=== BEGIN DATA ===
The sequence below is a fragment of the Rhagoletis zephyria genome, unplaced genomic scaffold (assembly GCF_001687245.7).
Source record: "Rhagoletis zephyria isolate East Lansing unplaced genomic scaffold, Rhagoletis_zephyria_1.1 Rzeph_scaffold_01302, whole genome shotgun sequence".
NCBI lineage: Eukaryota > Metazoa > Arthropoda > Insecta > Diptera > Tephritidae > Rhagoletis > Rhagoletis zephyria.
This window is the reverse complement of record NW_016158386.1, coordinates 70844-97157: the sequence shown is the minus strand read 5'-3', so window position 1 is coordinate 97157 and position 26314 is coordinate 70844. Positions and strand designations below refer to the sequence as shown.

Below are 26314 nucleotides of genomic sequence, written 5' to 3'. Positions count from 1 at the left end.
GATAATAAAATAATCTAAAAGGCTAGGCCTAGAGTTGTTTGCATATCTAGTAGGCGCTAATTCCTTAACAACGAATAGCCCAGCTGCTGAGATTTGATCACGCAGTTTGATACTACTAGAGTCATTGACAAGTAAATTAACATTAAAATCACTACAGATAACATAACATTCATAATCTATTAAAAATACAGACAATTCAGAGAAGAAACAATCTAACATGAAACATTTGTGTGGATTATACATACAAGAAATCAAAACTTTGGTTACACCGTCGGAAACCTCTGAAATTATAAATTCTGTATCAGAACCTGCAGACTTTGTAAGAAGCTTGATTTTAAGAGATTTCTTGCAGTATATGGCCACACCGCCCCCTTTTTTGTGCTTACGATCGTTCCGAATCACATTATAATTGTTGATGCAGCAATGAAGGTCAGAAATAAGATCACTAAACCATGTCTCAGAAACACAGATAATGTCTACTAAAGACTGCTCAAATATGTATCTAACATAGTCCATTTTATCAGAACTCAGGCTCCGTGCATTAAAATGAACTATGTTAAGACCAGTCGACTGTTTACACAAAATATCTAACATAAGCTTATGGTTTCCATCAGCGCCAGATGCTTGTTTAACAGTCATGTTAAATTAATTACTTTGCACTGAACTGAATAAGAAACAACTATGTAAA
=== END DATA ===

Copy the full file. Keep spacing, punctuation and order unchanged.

The sequence below is a fragment of the Rhagoletis zephyria genome, unplaced genomic scaffold (assembly GCF_001687245.7).
Source record: "Rhagoletis zephyria isolate East Lansing unplaced genomic scaffold, Rhagoletis_zephyria_1.1 Rzeph_scaffold_01302, whole genome shotgun sequence".
NCBI lineage: Eukaryota > Metazoa > Arthropoda > Insecta > Diptera > Tephritidae > Rhagoletis > Rhagoletis zephyria.
This window is the reverse complement of record NW_016158386.1, coordinates 70844-97157: the sequence shown is the minus strand read 5'-3', so window position 1 is coordinate 97157 and position 26314 is coordinate 70844. Positions and strand designations below refer to the sequence as shown.

Below are 26314 nucleotides of genomic sequence, written 5' to 3'. Positions count from 1 at the left end.
GATAATAAAATAATCTAAAAGGCTAGGCCTAGAGTTGTTTGCATATCTAGTAGGCGCTAATTCCTTAACAACGAATAGCCCAGCTGCTGAGATTTGATCACGCAGTTTGATACTACTAGAGTCATTGACAAGTAAATTAACATTAAAATCACTACAGATAACATAACATTCATAATCTATTAAAAATACAGACAATTCAGAGAAGAAACAATCTAACATGAAACATTTGTGTGGATTATACATACAAGAAATCAAAACTTTGGTTACACCGTCGGAAACCTCTGAAATTATAAATTCTGTATCAGAACCTGCAGACTTTGTAAGAAGCTTGATTTTAAGAGATTTCTTGCAGTATATGGCCACACCGCCCCCTTTTTTGTGCTTACGATCGTTCCGAATCACATTATAATTGTTGATGCAGCAATGAAGGTCAGAAATAAGATCACTAAACCATGTCTCAGAAACACAGATAATGTCTACTAAAGACTGCTCAAATATGTATCTAACATAGTCCATTTTATCAGAACTCAGGCTCCGTGCATTAAAATGAACTATGTTAAGACCAGTCGACTGTTTACACAAAATATCTAACATAAGCTTATGGTTTCCATCAGCGCCAGATGCTTGTTTAACAGTCATGTTAAATTAATTACTTTGCACTGAACTGAATAAGAAACAACTATGTAAA